Old Shanghai Revisited: Touring the Bund and the Shanghai History Museum with my NYU Shanghai History Class

Last Friday I took my Modern Chinese History students on their first field trip in Shanghai.  Originally I meant to start at the Astor House Hotel just north of the Garden Bridge.  Yet when we reached the Bund, I made a sudden change in plans and took them to the new Waldorf Astoria instead.  We ended up going on an unplanned tour of the Waldorf Astoria, Shanghai's newest elite hotel.  Guided by a young 20-year old Chinese hotel clerk, we toured the hotel, taking in the ballroom, library, several fancy restaurants, and the famous Long Bar.  Sometimes the best part of these field trips is what happens outside your plans.

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有朋自遠方來 不亦樂乎: Receiving honored guests from Tokyo and Harvard, resurrecting the ghost of Zhang Ailing, and exploring rooftops on the Shanghai Bund

Confucius says, "Isn't it wonderful to receive old friends from afar?" The past few days have been filled with visits from old friends and colleagues from abroad.  First James Farrer, my colleague and dear friend, and my co-conspirator in the writing of our new book Shanghai Nightscapes, who teaches sociology at Sophia University, and his wife Gracia, who also teaches sociology at Waseda University, and their daughter Sage flew over here from Tokyo where they live and work.

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A Stroll through the Shanghai Night

Last night a dinner engagement with an old friend fell through and my wife had her own dinner plans with former colleagues, leaving me in the city center with two hours of empty time--a precious commodity in Shanghai.  I decided to take advantage of the opportunity to reacquaint myself with the Shanghai nightscape.  From Xintiandi 新天地, where my wife and I had gone to have a cup of coffee, I strolled into the darkening evening, heading Bundward.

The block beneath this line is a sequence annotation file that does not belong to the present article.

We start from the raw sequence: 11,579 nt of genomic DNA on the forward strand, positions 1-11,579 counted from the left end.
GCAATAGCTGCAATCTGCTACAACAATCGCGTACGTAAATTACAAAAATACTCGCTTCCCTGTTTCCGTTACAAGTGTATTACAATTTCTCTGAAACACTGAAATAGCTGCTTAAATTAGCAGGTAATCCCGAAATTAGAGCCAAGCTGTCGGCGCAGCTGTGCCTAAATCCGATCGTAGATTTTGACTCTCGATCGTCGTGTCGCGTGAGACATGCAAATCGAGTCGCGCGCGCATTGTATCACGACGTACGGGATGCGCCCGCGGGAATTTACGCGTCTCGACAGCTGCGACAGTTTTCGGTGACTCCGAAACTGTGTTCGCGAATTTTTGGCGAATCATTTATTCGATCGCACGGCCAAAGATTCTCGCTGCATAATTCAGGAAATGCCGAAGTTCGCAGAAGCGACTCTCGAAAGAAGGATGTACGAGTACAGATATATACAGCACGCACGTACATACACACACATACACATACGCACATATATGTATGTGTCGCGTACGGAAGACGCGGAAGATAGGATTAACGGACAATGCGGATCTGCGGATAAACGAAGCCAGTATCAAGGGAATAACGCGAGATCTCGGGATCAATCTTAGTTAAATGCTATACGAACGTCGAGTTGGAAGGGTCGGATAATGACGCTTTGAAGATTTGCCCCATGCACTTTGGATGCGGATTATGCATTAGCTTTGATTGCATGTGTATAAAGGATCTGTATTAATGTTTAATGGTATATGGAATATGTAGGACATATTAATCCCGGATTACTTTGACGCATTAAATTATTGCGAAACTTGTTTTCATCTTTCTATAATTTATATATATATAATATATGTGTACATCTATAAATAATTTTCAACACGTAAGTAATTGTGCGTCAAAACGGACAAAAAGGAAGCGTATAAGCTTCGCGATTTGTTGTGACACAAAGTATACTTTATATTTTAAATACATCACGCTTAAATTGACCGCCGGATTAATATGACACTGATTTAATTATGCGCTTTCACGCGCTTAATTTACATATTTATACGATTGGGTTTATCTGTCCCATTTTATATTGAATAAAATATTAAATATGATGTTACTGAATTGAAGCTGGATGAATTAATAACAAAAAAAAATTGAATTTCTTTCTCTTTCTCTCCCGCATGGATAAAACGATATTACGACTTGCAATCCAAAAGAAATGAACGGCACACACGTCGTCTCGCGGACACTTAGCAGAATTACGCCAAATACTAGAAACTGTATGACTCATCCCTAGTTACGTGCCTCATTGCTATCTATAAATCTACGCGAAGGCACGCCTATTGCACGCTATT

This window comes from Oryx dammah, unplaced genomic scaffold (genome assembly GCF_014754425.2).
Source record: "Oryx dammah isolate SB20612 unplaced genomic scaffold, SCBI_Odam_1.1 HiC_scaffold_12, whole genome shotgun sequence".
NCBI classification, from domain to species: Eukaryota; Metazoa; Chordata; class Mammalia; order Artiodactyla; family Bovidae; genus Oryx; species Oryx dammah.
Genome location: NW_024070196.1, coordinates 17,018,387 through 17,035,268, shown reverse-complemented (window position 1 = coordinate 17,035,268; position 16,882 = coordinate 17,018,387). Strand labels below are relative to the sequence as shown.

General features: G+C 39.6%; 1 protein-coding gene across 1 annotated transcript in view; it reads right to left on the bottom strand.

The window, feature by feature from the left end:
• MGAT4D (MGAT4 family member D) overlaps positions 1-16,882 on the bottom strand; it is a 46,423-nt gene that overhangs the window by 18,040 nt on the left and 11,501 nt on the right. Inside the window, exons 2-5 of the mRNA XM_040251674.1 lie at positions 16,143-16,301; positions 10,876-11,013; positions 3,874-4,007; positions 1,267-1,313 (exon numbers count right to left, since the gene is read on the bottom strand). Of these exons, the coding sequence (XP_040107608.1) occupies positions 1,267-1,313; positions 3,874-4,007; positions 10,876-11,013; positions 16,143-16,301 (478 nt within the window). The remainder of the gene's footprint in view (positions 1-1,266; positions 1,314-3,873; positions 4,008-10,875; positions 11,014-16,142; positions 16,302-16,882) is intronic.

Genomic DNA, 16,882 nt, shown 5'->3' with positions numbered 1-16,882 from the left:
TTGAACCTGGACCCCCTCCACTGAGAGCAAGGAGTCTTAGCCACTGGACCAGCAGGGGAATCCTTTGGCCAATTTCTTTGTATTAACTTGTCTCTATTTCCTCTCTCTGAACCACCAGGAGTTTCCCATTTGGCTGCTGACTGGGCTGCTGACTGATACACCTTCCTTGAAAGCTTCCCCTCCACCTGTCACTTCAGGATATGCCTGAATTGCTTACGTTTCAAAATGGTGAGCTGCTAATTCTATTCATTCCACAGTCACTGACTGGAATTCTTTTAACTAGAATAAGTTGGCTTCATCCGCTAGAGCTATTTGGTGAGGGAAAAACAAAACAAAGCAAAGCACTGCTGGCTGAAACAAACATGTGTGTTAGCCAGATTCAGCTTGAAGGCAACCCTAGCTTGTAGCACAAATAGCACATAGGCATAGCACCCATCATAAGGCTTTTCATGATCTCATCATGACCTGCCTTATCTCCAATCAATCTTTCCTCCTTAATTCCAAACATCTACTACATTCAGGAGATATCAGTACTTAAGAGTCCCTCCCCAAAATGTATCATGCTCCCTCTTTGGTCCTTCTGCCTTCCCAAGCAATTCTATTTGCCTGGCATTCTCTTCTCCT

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Resurrecting Old Shanghai: The Peace Hotel

I just read a news article stating that Swatch, the Swiss watch company, is joining with the Jinjiang Hotel Group, owner of the Peace Hotel, to renovate it.  This is interesting news because the Peace Hotel, from what I've heard, is rated quite poorly as a hostelry.  I recall that it was renovated in 1997 by the same New York firm that renovated the Park Hotel (guoji fandian).  They did a decent job with some features such as the 8th floor ballroom (though one questions whether or not all of the features in that ballroom today are genuine 1930s Deco), but apparently not so with the majority of rooms.  I've also read in online travel blogs that the service is appalling.  Whether or not the next round of renovations will change the software as well as the hardware of this fine historical building is another matter.